Atopic Dermatitis and Indoor Allergens
AAIA Quarterly Volume 32 Fall 1996
AVOIDANCE MEASURES AGAINST INDOOR ALLERGENS: A SIGNIFICANT TREATMENT FOCUS IN ATOPIC DERMATITIS
Atopic dermatitis is a chronic inflammation of the surface layer of the skin, frequently associated with a personal or family history of related allergic disorders such as hayfever or asthma. Constant itching, scratching or rubbing lead to an itch-scratch cycle. In older children and adults, atopic dermatitis typically appears as redness, swelling and scaling/thickening in elbow creases, the back of the knee, and on eyelids, neck and wrists. The dermatitis may also be generalized.
Complications include secondary bacterial infection and swelling of lymph nodes near the site of infection. Frequent use of drugs applied to the affected skin exposes the atopic (allergically predisposed) patient to many potential allergens contained in the drug itself or in its other ingredients. These drugs can then lead to contact allergic dermatitis, aggravating the atopic dermatitis. Dry skin, which is common in people with atopic dermatitis, can also aggravate this condition.
Although the actual cause of atopic dermatitis is unknown, triggers include irritants (such as soap, laundry detergent), emotional stress, environmental temperature changes or humidity changes, bacterial skin infections, and wool garments.
There is significant evidence, however, that airborne allergens such as dust mites, cat dander, and cockroaches play an important role in atopic dermatitis. For example, researcher Deuell examined the level of mite allergen exposure from mattresses and bedroom carpets in a series of 51 pediatric patients with atopic dermatitis. He found that the majority of these patients were exposed to high levels of mite allergens in their homes. Eighty percent had positive skin tests to dust mite. He also found that levels of allergen-specific IgE antibody, as measured by a blood test called RAST, were very high in these patients, with most over 10,000 RAST units. RAST levels in a comparison group of allergic asthmatics presenting to the emergency room were between 800 and 5,000 units. He concluded that dermatitis patients may demonstrate extreme allergic sensitivity.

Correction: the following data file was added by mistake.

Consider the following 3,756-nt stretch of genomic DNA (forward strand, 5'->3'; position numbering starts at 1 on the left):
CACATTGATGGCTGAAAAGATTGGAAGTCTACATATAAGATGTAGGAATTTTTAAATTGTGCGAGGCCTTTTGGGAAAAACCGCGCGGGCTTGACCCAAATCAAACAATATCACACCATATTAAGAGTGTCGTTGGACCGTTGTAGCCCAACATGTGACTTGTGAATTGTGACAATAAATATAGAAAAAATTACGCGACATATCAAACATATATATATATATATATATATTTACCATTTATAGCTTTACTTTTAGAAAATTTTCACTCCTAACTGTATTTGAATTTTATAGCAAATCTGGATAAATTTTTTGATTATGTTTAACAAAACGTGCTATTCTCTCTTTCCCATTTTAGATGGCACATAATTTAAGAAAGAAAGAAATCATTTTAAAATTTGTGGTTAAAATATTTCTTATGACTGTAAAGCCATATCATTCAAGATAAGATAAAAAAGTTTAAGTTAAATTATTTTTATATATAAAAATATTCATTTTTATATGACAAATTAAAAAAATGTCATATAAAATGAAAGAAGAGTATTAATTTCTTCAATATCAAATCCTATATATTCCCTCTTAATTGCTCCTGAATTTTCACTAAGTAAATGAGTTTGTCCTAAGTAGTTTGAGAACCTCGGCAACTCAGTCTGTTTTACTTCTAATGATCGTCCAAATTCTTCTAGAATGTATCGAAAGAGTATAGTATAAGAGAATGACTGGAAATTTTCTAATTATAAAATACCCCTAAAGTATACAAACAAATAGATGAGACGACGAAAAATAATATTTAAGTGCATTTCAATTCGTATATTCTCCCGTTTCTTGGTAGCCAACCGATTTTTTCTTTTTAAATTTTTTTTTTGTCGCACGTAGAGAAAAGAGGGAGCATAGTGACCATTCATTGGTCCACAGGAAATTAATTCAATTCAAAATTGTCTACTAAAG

Researcher Platts-Mills found that the amount of antibody IgG in a sample of shed skin scales from atopic dermatitis patients correlated with the severity of their dermatitis.
Allergen avoidance has been associated with dramatic improvements in atopic dermatitis. One of the most important treatments is dust mite avoidance by covering mattresses and pillows with specially designed encasings which provide a barrier between the person and the allergen embedded in the mattress/pillow. Vacuum cleaning weekly while wearing a mask or equipped with a HEPA (High Efficiency Particulate Arrester) filtered vacuum, removing carpets and upholstered furniture, and reducing humidity below 45% (to prevent dust mite reproduction) are also key. Washing the bedding regularly at 55 deg C (140 deg F) is important even if the mattress is covered, particularly in children with atopic dermatitis, where there is a lot of skin shedding.
Cat allergen avoidance has also been associated with dramatic improvements. Even in undisturbed conditions, very small particles bearing cat allergen have been detected in the air. Researcher De Blay found a 100-fold higher airborne allergen concentration in a room with a carpeted floor compared to the same room with the floor covered with a plastic sheet. Removal of carpets is therefore highly recommended. Vacuuming with a HEPA-filtered vacuum and washing the cat remain important avoidance measures if the patient cannot be persuaded to give the cat up for adoption.
Cockroach is also being recognized as a significant indoor allergen which is airborne. Avoidance measures include reducing access to food by keeping counters clean and food in sealed containers. Reducing dampness is important and can be achieved by improving ventilation. Search for, and caulk, cockroach access points, like under sinks and between tiles. Chemical treatments are available, some of which may not be suitable for asthmatics. One which appears to be most successful and safe for use by those with asthma is the bait trap which contains hydromethylnon.
In summary, indoor allergens (especially dust mite, cat dander and cockroaches) are airborne and therefore come into contact with the skin. These allergens are becoming a focus of research attention as significant triggers of atopic dermatitis. Avoidance measures for these indoor allergens, although they require significant effort, are the best hope to be free of this sometimes debilitating skin condition.
References: M. Chapman, The Role of Indoor Allergens in Atopic Dermatitis, Clinical Perspectives in Immunotherapy. Proceedings of a Symposium, Vaudreuil, Quebec (Oct) 1993. The Merck Manual, 1992.
© Allergy/Asthma Information Association 1996
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